“Sometimes I think I have felt everything I’m ever gonna feel, and from here on out I’m not gonna feel anything new… just… lesser versions of what I’ve already felt.”
It is Joaquin Phoenix’s main character in Her that utters these words and he along with most of the human and not human characters seem to feel that way. They are all proven wrong eventually in this strangely romantic tale from Spike Jonze, a visionary director working off his own highly creative screenplay.
Set in the likely not too distant future, Her focuses on Theodore Twombly (Phoenix), who is surrounded by love all day in the form of his job as a composer of heartfelt letters that he’s hired to develop for others. In his real life, there is a severe lack of the emotion that earns him his living. He’s long separated from his wife (Rooney Mara) and not able to bring himself to sign divorce papers.
His lonely existence leads him to purchase an operating system (or OS) that is designed to adapt to their owner. His OS comes in the form of Samantha (voiced by Scarlett Johannson) and her existence in Theodore’s life becomes serious very quickly. The artificial intelligence that OS’s can develop turns out to be more than either Theodore or Samantha could possibly expect and they fall in love.
Her has a lot to say about the human race’s constantly increasing reliance on technology, but more to say about our need for companionship and love. If the concept of a person falling love with their computer had been made 20 or 10 or even 5 years ago, it would’ve have felt like true science fiction. This film doesn’t feel that way and it’s a massive credit to Jonze for steeping Her in relative realism. The characters surrounding Theodore are not horrified or even that surprised of his love for Samantha and neither are we as an audience.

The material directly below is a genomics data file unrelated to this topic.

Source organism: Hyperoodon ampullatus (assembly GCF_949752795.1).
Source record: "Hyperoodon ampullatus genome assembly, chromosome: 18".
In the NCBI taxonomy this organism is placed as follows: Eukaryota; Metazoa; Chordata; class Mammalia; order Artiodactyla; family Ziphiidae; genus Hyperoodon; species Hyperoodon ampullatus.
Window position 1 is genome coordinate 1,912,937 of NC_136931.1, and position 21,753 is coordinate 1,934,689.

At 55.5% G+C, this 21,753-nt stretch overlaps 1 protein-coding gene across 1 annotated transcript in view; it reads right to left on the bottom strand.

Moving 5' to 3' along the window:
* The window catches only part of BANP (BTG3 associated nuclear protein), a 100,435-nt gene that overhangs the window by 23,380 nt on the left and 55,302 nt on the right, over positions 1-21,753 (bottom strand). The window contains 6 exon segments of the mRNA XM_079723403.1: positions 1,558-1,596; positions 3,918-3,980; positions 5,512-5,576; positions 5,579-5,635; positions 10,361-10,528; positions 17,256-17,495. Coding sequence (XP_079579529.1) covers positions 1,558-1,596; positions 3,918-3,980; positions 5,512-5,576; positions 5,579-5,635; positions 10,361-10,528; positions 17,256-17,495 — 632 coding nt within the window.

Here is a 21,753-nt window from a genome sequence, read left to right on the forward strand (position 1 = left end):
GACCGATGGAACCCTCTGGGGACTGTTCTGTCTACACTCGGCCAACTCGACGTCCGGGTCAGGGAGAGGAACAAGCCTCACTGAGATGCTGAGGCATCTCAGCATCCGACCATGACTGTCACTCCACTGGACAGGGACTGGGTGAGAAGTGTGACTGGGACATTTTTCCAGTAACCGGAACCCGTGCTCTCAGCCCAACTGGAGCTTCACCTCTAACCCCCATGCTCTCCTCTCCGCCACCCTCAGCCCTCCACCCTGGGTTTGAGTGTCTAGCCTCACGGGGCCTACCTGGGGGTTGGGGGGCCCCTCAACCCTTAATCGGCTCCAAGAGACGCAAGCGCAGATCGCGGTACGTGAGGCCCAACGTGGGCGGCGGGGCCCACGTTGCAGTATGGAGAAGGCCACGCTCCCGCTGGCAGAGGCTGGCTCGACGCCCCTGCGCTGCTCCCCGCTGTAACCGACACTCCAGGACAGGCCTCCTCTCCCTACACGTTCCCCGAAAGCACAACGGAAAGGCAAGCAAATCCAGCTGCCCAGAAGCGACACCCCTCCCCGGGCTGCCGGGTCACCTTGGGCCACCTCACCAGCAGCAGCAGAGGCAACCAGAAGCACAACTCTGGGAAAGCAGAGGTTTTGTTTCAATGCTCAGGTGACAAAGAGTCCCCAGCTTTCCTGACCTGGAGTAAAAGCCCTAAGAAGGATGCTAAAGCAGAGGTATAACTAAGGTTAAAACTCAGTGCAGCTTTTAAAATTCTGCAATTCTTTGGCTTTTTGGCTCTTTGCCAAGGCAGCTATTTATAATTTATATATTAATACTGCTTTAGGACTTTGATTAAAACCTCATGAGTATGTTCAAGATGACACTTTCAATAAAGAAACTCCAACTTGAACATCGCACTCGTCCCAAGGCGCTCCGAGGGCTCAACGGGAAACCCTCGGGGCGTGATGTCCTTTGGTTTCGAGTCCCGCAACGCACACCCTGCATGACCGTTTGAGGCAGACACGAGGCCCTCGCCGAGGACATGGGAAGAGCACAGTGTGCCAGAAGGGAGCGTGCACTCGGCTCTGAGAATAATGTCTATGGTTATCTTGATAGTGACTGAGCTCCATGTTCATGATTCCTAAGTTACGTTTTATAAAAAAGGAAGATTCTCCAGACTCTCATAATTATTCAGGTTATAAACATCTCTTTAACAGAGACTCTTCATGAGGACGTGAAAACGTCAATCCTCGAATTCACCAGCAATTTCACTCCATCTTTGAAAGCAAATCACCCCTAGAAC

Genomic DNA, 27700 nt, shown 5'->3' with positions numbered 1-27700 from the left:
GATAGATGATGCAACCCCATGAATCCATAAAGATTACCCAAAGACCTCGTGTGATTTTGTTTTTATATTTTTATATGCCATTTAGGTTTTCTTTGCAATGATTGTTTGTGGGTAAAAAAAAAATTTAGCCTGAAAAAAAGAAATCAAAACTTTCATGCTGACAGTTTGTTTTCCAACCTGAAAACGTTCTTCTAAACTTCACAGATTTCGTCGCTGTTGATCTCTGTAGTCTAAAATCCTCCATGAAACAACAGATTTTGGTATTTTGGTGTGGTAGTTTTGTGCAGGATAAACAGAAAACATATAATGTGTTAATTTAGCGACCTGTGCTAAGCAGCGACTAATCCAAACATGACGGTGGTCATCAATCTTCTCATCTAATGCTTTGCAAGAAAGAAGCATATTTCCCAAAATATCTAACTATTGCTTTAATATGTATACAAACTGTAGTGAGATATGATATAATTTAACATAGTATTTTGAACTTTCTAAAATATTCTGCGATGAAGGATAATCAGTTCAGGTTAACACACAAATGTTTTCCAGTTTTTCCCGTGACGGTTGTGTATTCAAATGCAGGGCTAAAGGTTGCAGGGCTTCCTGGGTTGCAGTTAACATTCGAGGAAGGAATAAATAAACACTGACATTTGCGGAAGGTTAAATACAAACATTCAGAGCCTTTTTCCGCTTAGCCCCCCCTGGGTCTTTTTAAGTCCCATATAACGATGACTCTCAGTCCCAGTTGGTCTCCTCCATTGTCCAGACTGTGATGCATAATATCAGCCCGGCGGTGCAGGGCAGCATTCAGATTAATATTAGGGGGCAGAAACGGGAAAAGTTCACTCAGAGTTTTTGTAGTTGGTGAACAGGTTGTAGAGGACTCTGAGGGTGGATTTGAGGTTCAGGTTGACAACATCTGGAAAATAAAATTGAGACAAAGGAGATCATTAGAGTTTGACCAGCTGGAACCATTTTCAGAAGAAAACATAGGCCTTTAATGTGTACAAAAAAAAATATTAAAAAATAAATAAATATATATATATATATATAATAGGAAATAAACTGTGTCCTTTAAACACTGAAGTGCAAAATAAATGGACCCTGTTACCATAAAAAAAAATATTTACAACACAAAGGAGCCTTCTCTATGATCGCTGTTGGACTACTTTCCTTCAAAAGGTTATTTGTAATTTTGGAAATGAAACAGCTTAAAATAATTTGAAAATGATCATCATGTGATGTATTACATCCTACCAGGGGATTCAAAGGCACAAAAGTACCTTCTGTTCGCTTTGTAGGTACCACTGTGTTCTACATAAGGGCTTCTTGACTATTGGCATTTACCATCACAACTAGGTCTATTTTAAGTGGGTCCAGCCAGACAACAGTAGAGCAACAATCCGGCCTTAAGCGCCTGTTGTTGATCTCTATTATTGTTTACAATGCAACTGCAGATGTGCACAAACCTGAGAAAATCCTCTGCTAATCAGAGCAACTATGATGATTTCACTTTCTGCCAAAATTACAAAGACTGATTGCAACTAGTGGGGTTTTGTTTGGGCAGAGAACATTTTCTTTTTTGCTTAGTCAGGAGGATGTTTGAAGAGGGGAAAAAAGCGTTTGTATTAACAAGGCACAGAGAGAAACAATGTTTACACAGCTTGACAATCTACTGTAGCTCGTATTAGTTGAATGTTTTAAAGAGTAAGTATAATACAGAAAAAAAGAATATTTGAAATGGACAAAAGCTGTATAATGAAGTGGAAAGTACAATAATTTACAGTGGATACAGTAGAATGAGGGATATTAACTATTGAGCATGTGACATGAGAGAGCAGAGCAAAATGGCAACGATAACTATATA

Those characters surrounding Theodore include his friend Amy (Amy Adams), who is going through her own divorce. Unlike Samantha, Mara as the ex-wife is seen a lot through flashbacks but only heard from in one scene where the childhood sweethearts finalize the end of their journey together.
Yet this film belongs to Phoenix and Johannson. Ever since his bizarre and planned meltdown from a few years back, Phoenix has gone a long way in reminding us that he’s one of his generation’s greatest actors. After his amazing turn in 2012’s The Master, his performance here is equally masterful. Johannson is never seen, but her voice work is terrific. Simply put, if their performances and Jonze’s screenplay didn’t convince you of their true love for each other, Her would fall apart. It does the opposite. And as their relationship becomes more complicated (as real relationships always do), we buy where Jonze takes us every step of the way.
Through Being John Malkovich and Adaptation and (to a lesser degree) Where the Wild Things Are, Jonze has delivered each time he steps behind the camera. For his two greatest pics (Malkovich, Adaptation), he had the help of brilliant screenwriter Charlie Kaufman. It is with Her that he proves his writing matches his direction.
***1/2 (out of four)